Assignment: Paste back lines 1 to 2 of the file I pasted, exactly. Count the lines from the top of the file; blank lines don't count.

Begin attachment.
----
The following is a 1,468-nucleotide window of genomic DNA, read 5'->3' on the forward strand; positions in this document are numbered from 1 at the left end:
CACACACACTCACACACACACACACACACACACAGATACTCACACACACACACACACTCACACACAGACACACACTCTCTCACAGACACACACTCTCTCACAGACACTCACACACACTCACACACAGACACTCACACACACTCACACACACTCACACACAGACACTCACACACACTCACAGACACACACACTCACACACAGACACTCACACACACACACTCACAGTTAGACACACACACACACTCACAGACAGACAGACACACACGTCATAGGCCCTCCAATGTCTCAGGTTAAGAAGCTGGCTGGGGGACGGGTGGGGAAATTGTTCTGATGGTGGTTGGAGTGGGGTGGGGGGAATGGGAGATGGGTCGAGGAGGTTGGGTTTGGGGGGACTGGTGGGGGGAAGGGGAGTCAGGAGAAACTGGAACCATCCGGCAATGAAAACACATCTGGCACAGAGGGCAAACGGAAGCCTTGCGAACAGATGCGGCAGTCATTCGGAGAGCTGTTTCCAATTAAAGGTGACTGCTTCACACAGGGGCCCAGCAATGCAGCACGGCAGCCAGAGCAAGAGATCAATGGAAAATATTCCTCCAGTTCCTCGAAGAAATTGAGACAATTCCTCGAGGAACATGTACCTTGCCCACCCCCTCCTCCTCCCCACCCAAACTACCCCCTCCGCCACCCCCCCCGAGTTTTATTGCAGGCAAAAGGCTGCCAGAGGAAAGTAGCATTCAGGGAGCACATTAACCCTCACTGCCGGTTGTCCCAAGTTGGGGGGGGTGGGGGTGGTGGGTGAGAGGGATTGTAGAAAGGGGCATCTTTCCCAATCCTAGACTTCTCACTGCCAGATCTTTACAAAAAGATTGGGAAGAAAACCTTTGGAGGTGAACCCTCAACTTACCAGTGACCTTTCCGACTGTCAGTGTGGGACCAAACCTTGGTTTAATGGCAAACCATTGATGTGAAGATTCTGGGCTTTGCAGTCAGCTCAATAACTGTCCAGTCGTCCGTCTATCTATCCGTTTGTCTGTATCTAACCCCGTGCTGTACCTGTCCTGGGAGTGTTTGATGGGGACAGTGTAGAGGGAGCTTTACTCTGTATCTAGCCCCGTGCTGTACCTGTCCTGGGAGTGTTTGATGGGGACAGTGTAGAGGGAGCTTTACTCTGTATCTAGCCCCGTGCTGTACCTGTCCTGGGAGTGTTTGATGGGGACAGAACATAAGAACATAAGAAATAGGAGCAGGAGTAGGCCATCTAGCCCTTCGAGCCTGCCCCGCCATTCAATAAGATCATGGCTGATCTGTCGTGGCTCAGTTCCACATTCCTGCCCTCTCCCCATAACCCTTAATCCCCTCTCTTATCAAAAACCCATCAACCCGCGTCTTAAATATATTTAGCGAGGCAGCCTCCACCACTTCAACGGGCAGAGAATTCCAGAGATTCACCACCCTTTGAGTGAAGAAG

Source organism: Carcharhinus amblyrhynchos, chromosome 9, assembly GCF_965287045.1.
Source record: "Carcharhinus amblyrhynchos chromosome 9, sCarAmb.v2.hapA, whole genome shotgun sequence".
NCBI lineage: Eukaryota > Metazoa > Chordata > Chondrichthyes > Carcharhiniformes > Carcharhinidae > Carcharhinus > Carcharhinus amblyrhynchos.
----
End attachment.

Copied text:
The following is a 1,468-nucleotide window of genomic DNA, read 5'->3' on the forward strand; positions in this document are numbered from 1 at the left end:
CACACACACTCACACACACACACACACACACACAGATACTCACACACACACACACACTCACACACAGACACACACTCTCTCACAGACACACACTCTCTCACAGACACTCACACACACTCACACACAGACACTCACACACACTCACACACACTCACACACAGACACTCACACACACTCACAGACACACACACTCACACACAGACACTCACACACACACACTCACAGTTAGACACACACACACACTCACAGACAGACAGACACACACGTCATAGGCCCTCCAATGTCTCAGGTTAAGAAGCTGGCTGGGGGACGGGTGGGGAAATTGTTCTGATGGTGGTTGGAGTGGGGTGGGGGGAATGGGAGATGGGTCGAGGAGGTTGGGTTTGGGGGGACTGGTGGGGGGAAGGGGAGTCAGGAGAAACTGGAACCATCCGGCAATGAAAACACATCTGGCACAGAGGGCAAACGGAAGCCTTGCGAACAGATGCGGCAGTCATTCGGAGAGCTGTTTCCAATTAAAGGTGACTGCTTCACACAGGGGCCCAGCAATGCAGCACGGCAGCCAGAGCAAGAGATCAATGGAAAATATTCCTCCAGTTCCTCGAAGAAATTGAGACAATTCCTCGAGGAACATGTACCTTGCCCACCCCCTCCTCCTCCCCACCCAAACTACCCCCTCCGCCACCCCCCCCGAGTTTTATTGCAGGCAAAAGGCTGCCAGAGGAAAGTAGCATTCAGGGAGCACATTAACCCTCACTGCCGGTTGTCCCAAGTTGGGGGGGGTGGGGGTGGTGGGTGAGAGGGATTGTAGAAAGGGGCATCTTTCCCAATCCTAGACTTCTCACTGCCAGATCTTTACAAAAAGATTGGGAAGAAAACCTTTGGAGGTGAACCCTCAACTTACCAGTGACCTTTCCGACTGTCAGTGTGGGACCAAACCTTGGTTTAATGGCAAACCATTGATGTGAAGATTCTGGGCTTTGCAGTCAGCTCAATAACTGTCCAGTCGTCCGTCTATCTATCCGTTTGTCTGTATCTAACCCCGTGCTGTACCTGTCCTGGGAGTGTTTGATGGGGACAGTGTAGAGGGAGCTTTACTCTGTATCTAGCCCCGTGCTGTACCTGTCCTGGGAGTGTTTGATGGGGACAGTGTAGAGGGAGCTTTACTCTGTATCTAGCCCCGTGCTGTACCTGTCCTGGGAGTGTTTGATGGGGACAGAACATAAGAACATAAGAAATAGGAGCAGGAGTAGGCCATCTAGCCCTTCGAGCCTGCCCCGCCATTCAATAAGATCATGGCTGATCTGTCGTGGCTCAGTTCCACATTCCTGCCCTCTCCCCATAACCCTTAATCCCCTCTCTTATCAAAAACCCATCAACCCGCGTCTTAAATATATTTAGCGAGGCAGCCTCCACCACTTCAACGGGCAGAGAATTCCAGAGATTCACCACCCTTTGAGTGAAGAAG